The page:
The Lancer is certainly showing its age, but the car still has many positive qualities: The styling is attractive, the cabin is comfortable and fairly spacious, and the price is solid. Even our nicely loaded test car barely cracked the $23K mark. The manual gearbox isn't as good as I remember the stick-shift Lancer Evolution's being, but it's still decent and fun to row. The engine is merely adequate but not terribly disappointing for a car in this class, and it helps the Lancer become one of those "slow cars" that's fun to drive fast without encouraging its driver to egregiously break any traffic laws.
The driver of an old Volkswagen Jetta GLX with a VR6 engine, however, did encourage me to briefly break some traffic laws, probably thinking he was playing back-road games with an Evo. Let's just say that the base Lancer had enough power and agility to stay right on that Jetta's tailpipe. And then some.
[Either that or he was driving normally and you just thought you were racing! -Ed.]
On the more civil side of things, leather is a nice option for this mid-size sedan, but the Lancer's is some of the least impressive cowhide I've seen in quite some time, as it's shinier and slipperier than most. Like our Four Seasons Lancer Evo, this Lancer frequently refused to start on the first crank of the ignition. It never left me stranded, but it's still embarrassing to be driving a brand-new car that you have to coax into running. Speaking of the Evo, its existence helps enhance the street cred of the base Lancer, but it also means that anyone who's driven an Evo will be disappointed with the unswiftness of the much-slower car. But as Jen points out, the base car offers some distinct advantages in the comfort and calmness departments. Furthermore, it's a lot easier to swallow the Lancer GTS's $14,600 shallower price of entry, not to mention the bare-bones Lancer DE's $18,800 cheaper price tag.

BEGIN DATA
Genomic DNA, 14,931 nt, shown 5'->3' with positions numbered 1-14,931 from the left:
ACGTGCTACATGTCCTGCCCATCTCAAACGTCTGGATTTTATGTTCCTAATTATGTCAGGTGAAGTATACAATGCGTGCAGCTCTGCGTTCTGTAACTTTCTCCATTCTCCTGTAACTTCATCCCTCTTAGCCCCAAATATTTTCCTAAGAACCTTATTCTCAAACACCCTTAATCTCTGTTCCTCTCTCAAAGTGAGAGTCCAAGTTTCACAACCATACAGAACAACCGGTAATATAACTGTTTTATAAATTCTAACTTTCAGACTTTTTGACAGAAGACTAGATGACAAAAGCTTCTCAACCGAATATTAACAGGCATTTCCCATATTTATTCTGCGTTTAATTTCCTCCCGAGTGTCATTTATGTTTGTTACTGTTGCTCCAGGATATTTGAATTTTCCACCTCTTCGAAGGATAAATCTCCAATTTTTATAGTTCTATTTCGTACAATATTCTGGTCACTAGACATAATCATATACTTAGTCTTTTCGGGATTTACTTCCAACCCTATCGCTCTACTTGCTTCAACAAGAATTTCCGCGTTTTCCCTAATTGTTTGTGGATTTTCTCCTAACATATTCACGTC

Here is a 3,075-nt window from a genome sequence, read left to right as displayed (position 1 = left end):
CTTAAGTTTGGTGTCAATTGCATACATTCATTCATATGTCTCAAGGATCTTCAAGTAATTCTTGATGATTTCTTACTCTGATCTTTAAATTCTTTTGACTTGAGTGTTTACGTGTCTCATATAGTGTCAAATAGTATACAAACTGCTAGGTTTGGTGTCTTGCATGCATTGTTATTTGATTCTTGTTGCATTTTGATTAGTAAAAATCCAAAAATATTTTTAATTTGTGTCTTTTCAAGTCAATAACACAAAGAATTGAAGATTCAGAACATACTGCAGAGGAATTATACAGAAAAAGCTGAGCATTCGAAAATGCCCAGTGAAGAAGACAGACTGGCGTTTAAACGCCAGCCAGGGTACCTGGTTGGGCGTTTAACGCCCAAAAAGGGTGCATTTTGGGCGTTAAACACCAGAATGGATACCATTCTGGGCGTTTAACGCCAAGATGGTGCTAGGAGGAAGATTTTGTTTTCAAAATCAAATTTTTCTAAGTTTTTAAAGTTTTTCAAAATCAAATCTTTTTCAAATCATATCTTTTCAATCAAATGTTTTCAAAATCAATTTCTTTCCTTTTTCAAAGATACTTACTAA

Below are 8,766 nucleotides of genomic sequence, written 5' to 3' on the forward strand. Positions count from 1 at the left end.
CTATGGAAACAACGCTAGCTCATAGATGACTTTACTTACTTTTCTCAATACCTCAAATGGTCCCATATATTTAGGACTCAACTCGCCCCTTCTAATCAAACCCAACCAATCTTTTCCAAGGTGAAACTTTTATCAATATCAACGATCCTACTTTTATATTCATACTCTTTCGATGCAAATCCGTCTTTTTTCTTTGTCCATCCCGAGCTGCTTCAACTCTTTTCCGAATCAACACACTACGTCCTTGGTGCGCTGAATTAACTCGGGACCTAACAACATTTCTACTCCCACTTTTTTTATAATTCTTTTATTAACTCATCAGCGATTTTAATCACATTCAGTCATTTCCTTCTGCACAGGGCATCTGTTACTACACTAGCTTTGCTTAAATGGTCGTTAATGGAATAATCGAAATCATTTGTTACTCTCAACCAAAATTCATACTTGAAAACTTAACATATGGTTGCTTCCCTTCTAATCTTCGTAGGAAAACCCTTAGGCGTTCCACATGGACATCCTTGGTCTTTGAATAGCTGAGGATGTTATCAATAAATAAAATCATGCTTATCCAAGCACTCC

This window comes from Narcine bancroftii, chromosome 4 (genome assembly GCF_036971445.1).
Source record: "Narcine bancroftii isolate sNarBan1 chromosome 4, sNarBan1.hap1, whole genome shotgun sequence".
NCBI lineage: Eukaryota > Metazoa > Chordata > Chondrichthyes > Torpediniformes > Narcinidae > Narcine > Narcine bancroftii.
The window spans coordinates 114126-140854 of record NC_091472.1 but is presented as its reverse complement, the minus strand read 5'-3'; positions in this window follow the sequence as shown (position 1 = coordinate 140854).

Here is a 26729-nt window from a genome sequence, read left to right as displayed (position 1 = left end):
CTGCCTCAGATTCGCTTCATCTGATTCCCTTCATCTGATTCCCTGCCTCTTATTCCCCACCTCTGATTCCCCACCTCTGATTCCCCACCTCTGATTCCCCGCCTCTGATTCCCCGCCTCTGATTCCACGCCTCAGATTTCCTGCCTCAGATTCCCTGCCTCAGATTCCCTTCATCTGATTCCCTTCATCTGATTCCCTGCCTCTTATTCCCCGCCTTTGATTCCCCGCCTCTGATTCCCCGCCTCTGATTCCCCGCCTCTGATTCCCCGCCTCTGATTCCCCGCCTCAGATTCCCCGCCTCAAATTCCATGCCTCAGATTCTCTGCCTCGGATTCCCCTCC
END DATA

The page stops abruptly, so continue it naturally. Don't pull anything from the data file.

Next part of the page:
Rusty Blackwell, Copy Editor